[So here it is then, the moment that in theory, everything changed forever as the digital age makes its first foray into influencing the charts. Although as it turned out this was but the first stage in a nearly two-year process to integrate things properly and as I explain below in the original text, the influence of bricks and mortar stores meant that digital sales still had to be tied to an actual physical release].
Welcome then to the brand new world as the UK charts embrace the digital age and include sales of downloaded singles for the very first time. Whilst the mass media has been full of speculation over the last week about exactly how the singles chart will change it will, of course, be impossible to tell what kind of impact the new methodology will have on overall chart trends for a good few weeks yet. What we can do however is spot the singles that have benefited greatly from the new rules, and trust me there are some spectacular ones.
One interesting point that came out when the new chart rules were announced that was, unlike the dummy charts that have been bandied around over the past few months, the only online singles that will be allowed to chart will be ones that have corresponding product in the shops - "pre-release" downloads will still be confined to the download-only chart. In response to the anguished emails I've received during the week, all I can say is that this is really not much of a surprise. Despite the new digital age, the charts are still reliant on the cooperation of the major high street retailers for much of their data - the same high street retailers who are scared stiff that online stores are killing off their trade for good. The OCC were therefore unlikely to embrace totally the concept of singles that cannot be bought in the shops, at least not just yet. One single in particular though has exploited this rule in a very clever fashion... even if this maybe was to its overall chart detriment.
If all this change is proving too much for you to take, then comfort can be found at the top of the chart where Tony Christie and Is This The Way To Amarillo spends a comfortable fifth week at the top, its performance perhaps inevitably bolstered by its popularity online as well as in the shops [although oddly enough this wasn't reflected in the single's sales which slumped by a full 30% on the previous week, although its 69,000 was still enough to ensure it was way ahead of any competition]. This is enough to make it the longest running Number One single since the six week run of Black Eyed Peas' Where Is The Love in 2003. Amarillo also has the honour of becoming the longest running charity single since Elton John's Candle In The Wind in 1997 which also had a five week run at the summit.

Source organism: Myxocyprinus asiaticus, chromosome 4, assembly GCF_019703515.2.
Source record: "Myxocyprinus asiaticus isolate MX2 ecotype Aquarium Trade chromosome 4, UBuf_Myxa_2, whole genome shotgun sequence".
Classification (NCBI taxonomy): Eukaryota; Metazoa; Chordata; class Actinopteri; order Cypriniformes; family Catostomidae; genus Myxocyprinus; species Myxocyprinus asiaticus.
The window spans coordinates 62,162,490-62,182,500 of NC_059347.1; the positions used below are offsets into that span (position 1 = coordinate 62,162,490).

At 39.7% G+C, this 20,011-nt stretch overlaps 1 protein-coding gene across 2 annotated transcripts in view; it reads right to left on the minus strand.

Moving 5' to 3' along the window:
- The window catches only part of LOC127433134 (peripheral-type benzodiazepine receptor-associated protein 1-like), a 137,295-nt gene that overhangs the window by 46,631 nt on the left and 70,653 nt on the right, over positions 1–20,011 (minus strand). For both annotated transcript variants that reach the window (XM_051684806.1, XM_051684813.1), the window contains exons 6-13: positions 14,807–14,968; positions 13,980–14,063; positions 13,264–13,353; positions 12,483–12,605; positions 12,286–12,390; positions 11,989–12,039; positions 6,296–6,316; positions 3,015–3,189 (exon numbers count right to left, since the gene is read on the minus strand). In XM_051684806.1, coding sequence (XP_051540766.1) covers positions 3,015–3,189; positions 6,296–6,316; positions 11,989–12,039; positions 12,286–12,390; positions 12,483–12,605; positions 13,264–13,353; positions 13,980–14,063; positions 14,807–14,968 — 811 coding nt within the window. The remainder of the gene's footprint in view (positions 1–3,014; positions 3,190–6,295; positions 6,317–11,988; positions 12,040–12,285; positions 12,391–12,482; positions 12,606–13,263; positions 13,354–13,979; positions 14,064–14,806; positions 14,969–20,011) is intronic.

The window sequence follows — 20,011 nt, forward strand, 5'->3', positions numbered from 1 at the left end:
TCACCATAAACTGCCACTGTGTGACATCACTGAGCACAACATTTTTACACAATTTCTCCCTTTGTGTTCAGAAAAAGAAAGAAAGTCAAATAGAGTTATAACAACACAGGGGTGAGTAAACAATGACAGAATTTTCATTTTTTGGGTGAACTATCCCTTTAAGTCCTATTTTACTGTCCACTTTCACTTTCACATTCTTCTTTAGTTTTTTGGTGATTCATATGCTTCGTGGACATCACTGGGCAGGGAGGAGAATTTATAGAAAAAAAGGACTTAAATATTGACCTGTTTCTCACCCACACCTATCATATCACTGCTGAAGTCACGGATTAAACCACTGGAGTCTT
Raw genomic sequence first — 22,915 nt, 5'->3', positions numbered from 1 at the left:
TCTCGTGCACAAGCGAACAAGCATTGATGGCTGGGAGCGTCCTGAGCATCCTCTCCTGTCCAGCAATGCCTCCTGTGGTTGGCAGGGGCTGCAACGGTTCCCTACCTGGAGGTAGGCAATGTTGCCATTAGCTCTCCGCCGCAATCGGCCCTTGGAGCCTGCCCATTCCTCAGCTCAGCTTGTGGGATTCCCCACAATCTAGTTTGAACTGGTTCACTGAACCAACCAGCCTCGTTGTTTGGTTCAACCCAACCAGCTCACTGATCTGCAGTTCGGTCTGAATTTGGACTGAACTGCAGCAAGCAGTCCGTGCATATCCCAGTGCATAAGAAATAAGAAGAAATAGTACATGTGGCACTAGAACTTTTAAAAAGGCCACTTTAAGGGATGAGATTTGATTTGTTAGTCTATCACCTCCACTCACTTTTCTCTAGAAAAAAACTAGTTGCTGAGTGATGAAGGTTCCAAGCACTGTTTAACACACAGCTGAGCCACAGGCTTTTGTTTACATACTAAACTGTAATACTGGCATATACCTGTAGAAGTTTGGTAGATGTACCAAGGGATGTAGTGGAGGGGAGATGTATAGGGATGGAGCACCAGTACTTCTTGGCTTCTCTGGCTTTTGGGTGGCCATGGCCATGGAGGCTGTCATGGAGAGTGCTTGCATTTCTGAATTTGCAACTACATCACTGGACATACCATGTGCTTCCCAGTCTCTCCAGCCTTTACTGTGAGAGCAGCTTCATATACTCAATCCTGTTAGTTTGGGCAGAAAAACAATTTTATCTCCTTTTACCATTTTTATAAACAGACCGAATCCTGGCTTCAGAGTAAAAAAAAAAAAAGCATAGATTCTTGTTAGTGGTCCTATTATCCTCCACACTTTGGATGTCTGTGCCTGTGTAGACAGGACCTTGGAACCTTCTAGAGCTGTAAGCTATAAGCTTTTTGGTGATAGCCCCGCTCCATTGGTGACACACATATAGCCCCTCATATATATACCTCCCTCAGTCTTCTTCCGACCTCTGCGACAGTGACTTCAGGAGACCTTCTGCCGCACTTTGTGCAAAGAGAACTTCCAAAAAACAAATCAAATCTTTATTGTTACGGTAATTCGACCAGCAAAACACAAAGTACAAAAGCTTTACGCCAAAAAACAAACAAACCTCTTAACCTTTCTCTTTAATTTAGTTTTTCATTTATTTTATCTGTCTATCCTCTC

Just below at Number 2 is the second biggest new hit of the week, Somewhere Else by Razorlight. Much of the speculation midweek was that the new chart methodology would benefit alternative acts whose sales do appear to have switched from CD singles to online sales and the success of this single could possibly be held up as evidence that this is the case. In truth, it will be hard to tell for a while if this is indeed part of a new trend (and all indications are that the single would have charted strongly even if shop sales only were being counted). Whilst the single is far and away (and deservedly so) the biggest hit to date for the British rock act, it is by no means their first foray into the Top 10. That honour fell to Golden Touch which saw them hit Number 9 in June last year. With other singles such as the memorable Vice and Rip It Up still in heavy rotation on alternative stations and music channels there is an argument that really it was about time Razorlight made their chart muscle felt. With this brand new single not on the the album Up All Night they have certainly done that.
The second biggest new hit of the week belongs to Ciara, 1 2 Step the follow-up to 'Goodies' which nicked a week at the top of the chart back in January and gave us all brief respite from the string of Elvis singles which were dominating top slot at the start of the year. The new single proves that this was no one-off, with or without downloads. Collaborator on this single is none other than serial "featured" artist Missy Elliott, here making her second chart appearance in the space of a few weeks, following her guest role on Tweet's Turn Da Lights Off which hit Number 29 in March. It is her second Top 10 hit in three singles after her duet with Christina Aguilera on Car Wash made Number 4 just before Christmas but best of all the Number 3 placing of this single means 1, 2 Step is her second biggest chart hit of her career. The only Missy Elliott-featured single to chart higher is I Want You Back on which she duetted with Scary Spice Mel B and which topped the charts in September 1998.